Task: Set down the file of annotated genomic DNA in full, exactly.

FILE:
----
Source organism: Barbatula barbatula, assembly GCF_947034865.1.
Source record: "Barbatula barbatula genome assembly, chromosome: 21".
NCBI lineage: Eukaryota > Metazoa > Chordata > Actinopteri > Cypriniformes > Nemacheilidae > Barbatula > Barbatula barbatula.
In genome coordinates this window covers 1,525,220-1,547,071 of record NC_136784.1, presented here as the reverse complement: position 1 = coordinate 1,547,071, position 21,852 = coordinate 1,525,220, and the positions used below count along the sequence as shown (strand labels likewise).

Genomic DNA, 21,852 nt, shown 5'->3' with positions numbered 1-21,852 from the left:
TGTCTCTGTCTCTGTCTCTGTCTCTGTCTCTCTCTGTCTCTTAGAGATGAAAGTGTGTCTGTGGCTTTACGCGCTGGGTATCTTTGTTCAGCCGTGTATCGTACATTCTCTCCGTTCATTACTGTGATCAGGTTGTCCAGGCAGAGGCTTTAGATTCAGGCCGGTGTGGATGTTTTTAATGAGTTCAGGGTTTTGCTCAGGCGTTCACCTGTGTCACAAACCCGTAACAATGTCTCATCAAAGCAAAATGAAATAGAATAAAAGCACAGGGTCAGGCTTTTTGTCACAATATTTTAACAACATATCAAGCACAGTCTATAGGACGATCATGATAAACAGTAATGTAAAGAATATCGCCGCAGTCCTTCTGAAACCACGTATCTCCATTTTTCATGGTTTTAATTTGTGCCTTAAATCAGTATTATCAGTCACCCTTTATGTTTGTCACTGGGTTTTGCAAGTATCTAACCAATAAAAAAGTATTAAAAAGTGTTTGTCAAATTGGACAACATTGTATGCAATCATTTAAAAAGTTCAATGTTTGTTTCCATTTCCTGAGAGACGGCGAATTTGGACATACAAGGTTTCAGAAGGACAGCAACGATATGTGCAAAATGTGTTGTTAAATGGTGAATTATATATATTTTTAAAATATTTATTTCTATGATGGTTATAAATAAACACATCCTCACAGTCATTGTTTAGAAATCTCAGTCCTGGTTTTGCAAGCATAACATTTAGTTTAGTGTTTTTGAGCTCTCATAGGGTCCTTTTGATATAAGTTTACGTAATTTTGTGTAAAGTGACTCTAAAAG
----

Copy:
Source organism: Barbatula barbatula, assembly GCF_947034865.1.
Source record: "Barbatula barbatula genome assembly, chromosome: 21".
NCBI lineage: Eukaryota > Metazoa > Chordata > Actinopteri > Cypriniformes > Nemacheilidae > Barbatula > Barbatula barbatula.
In genome coordinates this window covers 1,525,220-1,547,071 of record NC_136784.1, presented here as the reverse complement: position 1 = coordinate 1,547,071, position 21,852 = coordinate 1,525,220, and the positions used below count along the sequence as shown (strand labels likewise).

Genomic DNA, 21,852 nt, shown 5'->3' with positions numbered 1-21,852 from the left:
TGTCTCTGTCTCTGTCTCTGTCTCTGTCTCTCTCTGTCTCTTAGAGATGAAAGTGTGTCTGTGGCTTTACGCGCTGGGTATCTTTGTTCAGCCGTGTATCGTACATTCTCTCCGTTCATTACTGTGATCAGGTTGTCCAGGCAGAGGCTTTAGATTCAGGCCGGTGTGGATGTTTTTAATGAGTTCAGGGTTTTGCTCAGGCGTTCACCTGTGTCACAAACCCGTAACAATGTCTCATCAAAGCAAAATGAAATAGAATAAAAGCACAGGGTCAGGCTTTTTGTCACAATATTTTAACAACATATCAAGCACAGTCTATAGGACGATCATGATAAACAGTAATGTAAAGAATATCGCCGCAGTCCTTCTGAAACCACGTATCTCCATTTTTCATGGTTTTAATTTGTGCCTTAAATCAGTATTATCAGTCACCCTTTATGTTTGTCACTGGGTTTTGCAAGTATCTAACCAATAAAAAAGTATTAAAAAGTGTTTGTCAAATTGGACAACATTGTATGCAATCATTTAAAAAGTTCAATGTTTGTTTCCATTTCCTGAGAGACGGCGAATTTGGACATACAAGGTTTCAGAAGGACAGCAACGATATGTGCAAAATGTGTTGTTAAATGGTGAATTATATATATTTTTAAAATATTTATTTCTATGATGGTTATAAATAAACACATCCTCACAGTCATTGTTTAGAAATCTCAGTCCTGGTTTTGCAAGCATAACATTTAGTTTAGTGTTTTTGAGCTCTCATAGGGTCCTTTTGATATAAGTTTACGTAATTTTGTGTAAAGTGACTCTAAAAG